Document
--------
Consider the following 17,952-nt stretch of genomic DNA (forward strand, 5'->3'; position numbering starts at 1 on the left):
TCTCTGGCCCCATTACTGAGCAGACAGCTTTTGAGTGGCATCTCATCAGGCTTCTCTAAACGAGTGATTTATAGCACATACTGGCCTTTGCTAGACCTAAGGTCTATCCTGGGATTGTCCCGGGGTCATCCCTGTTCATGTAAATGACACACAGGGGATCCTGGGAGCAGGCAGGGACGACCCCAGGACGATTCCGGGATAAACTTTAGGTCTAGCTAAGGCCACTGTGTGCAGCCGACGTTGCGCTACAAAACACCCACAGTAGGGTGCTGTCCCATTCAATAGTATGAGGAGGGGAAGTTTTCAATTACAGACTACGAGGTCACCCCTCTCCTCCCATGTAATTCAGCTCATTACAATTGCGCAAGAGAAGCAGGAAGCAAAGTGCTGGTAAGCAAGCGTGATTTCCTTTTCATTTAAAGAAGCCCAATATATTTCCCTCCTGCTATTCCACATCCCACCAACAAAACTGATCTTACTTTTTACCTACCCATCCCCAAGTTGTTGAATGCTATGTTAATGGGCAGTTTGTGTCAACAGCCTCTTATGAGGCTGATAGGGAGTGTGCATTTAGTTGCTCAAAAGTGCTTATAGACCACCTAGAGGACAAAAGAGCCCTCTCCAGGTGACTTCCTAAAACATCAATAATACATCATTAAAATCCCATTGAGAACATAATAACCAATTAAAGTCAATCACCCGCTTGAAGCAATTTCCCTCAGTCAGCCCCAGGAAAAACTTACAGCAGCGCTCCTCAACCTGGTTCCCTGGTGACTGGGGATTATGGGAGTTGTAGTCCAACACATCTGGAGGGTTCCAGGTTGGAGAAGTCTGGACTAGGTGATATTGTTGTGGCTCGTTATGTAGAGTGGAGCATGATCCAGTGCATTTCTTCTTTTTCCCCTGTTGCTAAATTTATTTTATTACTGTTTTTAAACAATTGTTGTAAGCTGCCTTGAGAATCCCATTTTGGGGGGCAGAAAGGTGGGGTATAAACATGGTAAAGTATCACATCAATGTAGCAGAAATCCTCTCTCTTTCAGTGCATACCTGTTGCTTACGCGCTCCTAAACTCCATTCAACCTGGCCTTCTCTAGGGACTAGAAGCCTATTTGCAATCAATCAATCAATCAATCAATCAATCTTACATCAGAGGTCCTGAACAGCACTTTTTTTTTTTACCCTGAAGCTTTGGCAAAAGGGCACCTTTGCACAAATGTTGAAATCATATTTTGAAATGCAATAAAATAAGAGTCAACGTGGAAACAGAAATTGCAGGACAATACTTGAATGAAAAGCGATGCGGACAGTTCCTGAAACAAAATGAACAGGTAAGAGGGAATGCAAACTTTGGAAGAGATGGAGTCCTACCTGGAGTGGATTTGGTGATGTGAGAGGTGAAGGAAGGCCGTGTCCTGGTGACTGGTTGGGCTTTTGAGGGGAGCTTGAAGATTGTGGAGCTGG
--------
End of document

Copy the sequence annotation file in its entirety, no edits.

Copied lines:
Consider the following 17,952-nt stretch of genomic DNA (forward strand, 5'->3'; position numbering starts at 1 on the left):
TCTCTGGCCCCATTACTGAGCAGACAGCTTTTGAGTGGCATCTCATCAGGCTTCTCTAAACGAGTGATTTATAGCACATACTGGCCTTTGCTAGACCTAAGGTCTATCCTGGGATTGTCCCGGGGTCATCCCTGTTCATGTAAATGACACACAGGGGATCCTGGGAGCAGGCAGGGACGACCCCAGGACGATTCCGGGATAAACTTTAGGTCTAGCTAAGGCCACTGTGTGCAGCCGACGTTGCGCTACAAAACACCCACAGTAGGGTGCTGTCCCATTCAATAGTATGAGGAGGGGAAGTTTTCAATTACAGACTACGAGGTCACCCCTCTCCTCCCATGTAATTCAGCTCATTACAATTGCGCAAGAGAAGCAGGAAGCAAAGTGCTGGTAAGCAAGCGTGATTTCCTTTTCATTTAAAGAAGCCCAATATATTTCCCTCCTGCTATTCCACATCCCACCAACAAAACTGATCTTACTTTTTACCTACCCATCCCCAAGTTGTTGAATGCTATGTTAATGGGCAGTTTGTGTCAACAGCCTCTTATGAGGCTGATAGGGAGTGTGCATTTAGTTGCTCAAAAGTGCTTATAGACCACCTAGAGGACAAAAGAGCCCTCTCCAGGTGACTTCCTAAAACATCAATAATACATCATTAAAATCCCATTGAGAACATAATAACCAATTAAAGTCAATCACCCGCTTGAAGCAATTTCCCTCAGTCAGCCCCAGGAAAAACTTACAGCAGCGCTCCTCAACCTGGTTCCCTGGTGACTGGGGATTATGGGAGTTGTAGTCCAACACATCTGGAGGGTTCCAGGTTGGAGAAGTCTGGACTAGGTGATATTGTTGTGGCTCGTTATGTAGAGTGGAGCATGATCCAGTGCATTTCTTCTTTTTCCCCTGTTGCTAAATTTATTTTATTACTGTTTTTAAACAATTGTTGTAAGCTGCCTTGAGAATCCCATTTTGGGGGGCAGAAAGGTGGGGTATAAACATGGTAAAGTATCACATCAATGTAGCAGAAATCCTCTCTCTTTCAGTGCATACCTGTTGCTTACGCGCTCCTAAACTCCATTCAACCTGGCCTTCTCTAGGGACTAGAAGCCTATTTGCAATCAATCAATCAATCAATCAATCAATCTTACATCAGAGGTCCTGAACAGCACTTTTTTTTTTTACCCTGAAGCTTTGGCAAAAGGGCACCTTTGCACAAATGTTGAAATCATATTTTGAAATGCAATAAAATAAGAGTCAACGTGGAAACAGAAATTGCAGGACAATACTTGAATGAAAAGCGATGCGGACAGTTCCTGAAACAAAATGAACAGGTAAGAGGGAATGCAAACTTTGGAAGAGATGGAGTCCTACCTGGAGTGGATTTGGTGATGTGAGAGGTGAAGGAAGGCCGTGTCCTGGTGACTGGTTGGGCTTTTGAGGGGAGCTTGAAGATTGTGGAGCTGG